7.
Revenue Recognition


Revenue consists primarily of sales from restaurant and retail operations. The Company recognizes revenue when it satisfies a performance obligation by transferring control over a product or service to a restaurant guest, retail customer or other customer.  The Company’s policy is to present sales in the Condensed Consolidated Statements of Income on a net presentation basis after deducting sales tax.

Disaggregation of revenue


Total revenue was comprised of the following for the specified periods:

 
Quarter Ended
   
Six Months Ended
 
   
January 28,
2022
   
January 29,
2021
   
January 28,
2022
   
January 29,
2021
 
Revenue:
                       
Restaurant
 
$
656,080
   
$
521,243
   
$
1,271,494
   
$
1,036,467
 
Retail
   
206,180
     
155,926
     
375,696
     
287,156
 
Total revenue
 
$
862,260
   
$
677,169
   
$
1,647,190
   
$
1,323,623
 

Restaurant Revenue


The Company recognizes revenues from restaurant sales when payment is tendered at the point of sale, as the Company’s performance obligation to provide food and beverages is satisfied.

Retail Revenue


The Company recognizes revenues from retail sales when payment is tendered at the point of sale, as the Company’s performance obligation to provide merchandise is satisfied.  Ecommerce sales, including shipping revenue, are recorded upon delivery to the customer. Additionally, estimated sales returns are calculated based on return history and sales levels.

Gift Card Breakage


Included in restaurant and retail revenue is gift card breakage.  Customer purchases of gift cards, to be utilized at the Company’s stores, are not recognized as sales until the card is redeemed and the customer purchases food and/or merchandise.   Gift cards do not carry an expiration date; therefore, customers can redeem their gift cards indefinitely. A certain number of gift cards will not be fully redeemed. Management estimates unredeemed balances and recognizes gift card breakage revenue for these amounts in the Company’s Condensed Consolidated Statements of Income over the expected redemption period.  Gift card breakage is recognized when the likelihood of a gift card being redeemed by the customer is remote, and the Company determines that there is not a legal obligation to remit the unredeemed gift card balance to the relevant jurisdiction.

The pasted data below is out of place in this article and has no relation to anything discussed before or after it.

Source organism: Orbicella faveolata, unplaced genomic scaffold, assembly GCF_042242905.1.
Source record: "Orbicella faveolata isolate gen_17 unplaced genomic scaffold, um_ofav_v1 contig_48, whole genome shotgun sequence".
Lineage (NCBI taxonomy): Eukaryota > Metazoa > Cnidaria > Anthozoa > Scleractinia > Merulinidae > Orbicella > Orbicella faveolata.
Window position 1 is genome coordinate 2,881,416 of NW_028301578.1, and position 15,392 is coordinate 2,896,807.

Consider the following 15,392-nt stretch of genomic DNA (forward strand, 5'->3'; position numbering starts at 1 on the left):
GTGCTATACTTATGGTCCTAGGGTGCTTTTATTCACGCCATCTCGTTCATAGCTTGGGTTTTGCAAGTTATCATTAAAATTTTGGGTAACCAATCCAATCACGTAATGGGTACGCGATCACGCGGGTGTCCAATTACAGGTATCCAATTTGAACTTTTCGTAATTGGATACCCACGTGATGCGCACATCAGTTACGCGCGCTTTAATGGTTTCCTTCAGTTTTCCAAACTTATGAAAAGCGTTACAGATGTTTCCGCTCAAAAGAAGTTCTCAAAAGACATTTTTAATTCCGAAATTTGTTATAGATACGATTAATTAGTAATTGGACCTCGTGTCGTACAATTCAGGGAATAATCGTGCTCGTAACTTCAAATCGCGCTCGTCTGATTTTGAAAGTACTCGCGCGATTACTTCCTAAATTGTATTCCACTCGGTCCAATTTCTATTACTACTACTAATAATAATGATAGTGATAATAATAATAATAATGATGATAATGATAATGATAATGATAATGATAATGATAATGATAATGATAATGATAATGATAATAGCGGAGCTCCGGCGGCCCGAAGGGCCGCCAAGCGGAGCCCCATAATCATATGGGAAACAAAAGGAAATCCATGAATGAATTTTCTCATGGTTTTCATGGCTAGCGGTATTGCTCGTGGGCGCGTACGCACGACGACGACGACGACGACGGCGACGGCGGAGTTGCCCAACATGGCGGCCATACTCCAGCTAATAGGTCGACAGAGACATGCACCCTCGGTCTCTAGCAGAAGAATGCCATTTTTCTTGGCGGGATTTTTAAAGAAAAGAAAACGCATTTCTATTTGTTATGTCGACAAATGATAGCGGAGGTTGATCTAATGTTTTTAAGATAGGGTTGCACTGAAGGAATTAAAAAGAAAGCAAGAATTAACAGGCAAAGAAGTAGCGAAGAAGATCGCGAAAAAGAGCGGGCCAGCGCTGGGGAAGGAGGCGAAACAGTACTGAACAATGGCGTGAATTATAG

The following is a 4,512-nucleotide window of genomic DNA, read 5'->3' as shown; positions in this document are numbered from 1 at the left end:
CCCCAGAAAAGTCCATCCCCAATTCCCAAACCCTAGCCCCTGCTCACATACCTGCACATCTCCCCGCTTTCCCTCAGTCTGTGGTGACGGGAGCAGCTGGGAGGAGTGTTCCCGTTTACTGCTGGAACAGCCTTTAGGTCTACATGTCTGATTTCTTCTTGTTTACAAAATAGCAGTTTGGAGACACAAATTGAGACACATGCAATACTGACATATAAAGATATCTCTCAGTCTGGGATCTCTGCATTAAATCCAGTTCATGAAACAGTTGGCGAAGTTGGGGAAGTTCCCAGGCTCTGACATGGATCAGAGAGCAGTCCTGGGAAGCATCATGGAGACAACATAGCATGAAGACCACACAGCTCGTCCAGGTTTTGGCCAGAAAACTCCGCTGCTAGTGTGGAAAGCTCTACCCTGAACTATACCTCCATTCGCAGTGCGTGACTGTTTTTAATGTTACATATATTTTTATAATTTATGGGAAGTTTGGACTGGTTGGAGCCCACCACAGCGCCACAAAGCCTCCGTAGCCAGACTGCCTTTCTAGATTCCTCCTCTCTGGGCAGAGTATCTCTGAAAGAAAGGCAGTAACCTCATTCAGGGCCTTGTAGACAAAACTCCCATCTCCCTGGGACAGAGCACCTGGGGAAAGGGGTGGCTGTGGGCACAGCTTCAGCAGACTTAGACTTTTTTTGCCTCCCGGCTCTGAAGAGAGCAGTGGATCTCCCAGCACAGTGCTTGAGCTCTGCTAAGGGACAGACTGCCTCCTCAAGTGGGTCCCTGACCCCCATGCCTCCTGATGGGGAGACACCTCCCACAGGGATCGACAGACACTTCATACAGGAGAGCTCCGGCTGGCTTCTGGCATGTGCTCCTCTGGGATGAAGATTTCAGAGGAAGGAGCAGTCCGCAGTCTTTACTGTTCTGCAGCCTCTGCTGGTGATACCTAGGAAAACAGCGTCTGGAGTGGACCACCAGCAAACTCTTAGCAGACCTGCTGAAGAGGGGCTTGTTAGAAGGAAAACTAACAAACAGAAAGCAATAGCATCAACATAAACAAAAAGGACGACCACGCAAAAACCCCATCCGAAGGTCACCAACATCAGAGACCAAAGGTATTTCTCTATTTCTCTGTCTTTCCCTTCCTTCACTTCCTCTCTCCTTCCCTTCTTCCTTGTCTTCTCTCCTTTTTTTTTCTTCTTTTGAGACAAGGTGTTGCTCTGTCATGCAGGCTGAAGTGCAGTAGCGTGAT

The determination of the gift card breakage rate is based upon the Company’s specific historical redemption patterns. The Company recognizes gift card breakage by applying its estimate of the rate of gift card breakage over the period of estimated redemption.  For the quarter and six months ended January 28, 2022, gift card breakage was $2,164 and $3,269, respectively.  For the quarter and six months ended January 29, 2021, gift card breakage was $1,754 and $2,694, respectively.

13


Deferred revenue related to the Company’s gift cards was $119,996 and $93,098, respectively, at January 28, 2022 and July 30, 2021.  Revenue recognized in the Condensed Consolidated Statements of Income for the six months ended January 28, 2022 and January 29, 2021, respectively, for the redemption of gift cards which were included in the deferred revenue balance at the beginning of the fiscal year was $28,809 and $26,944.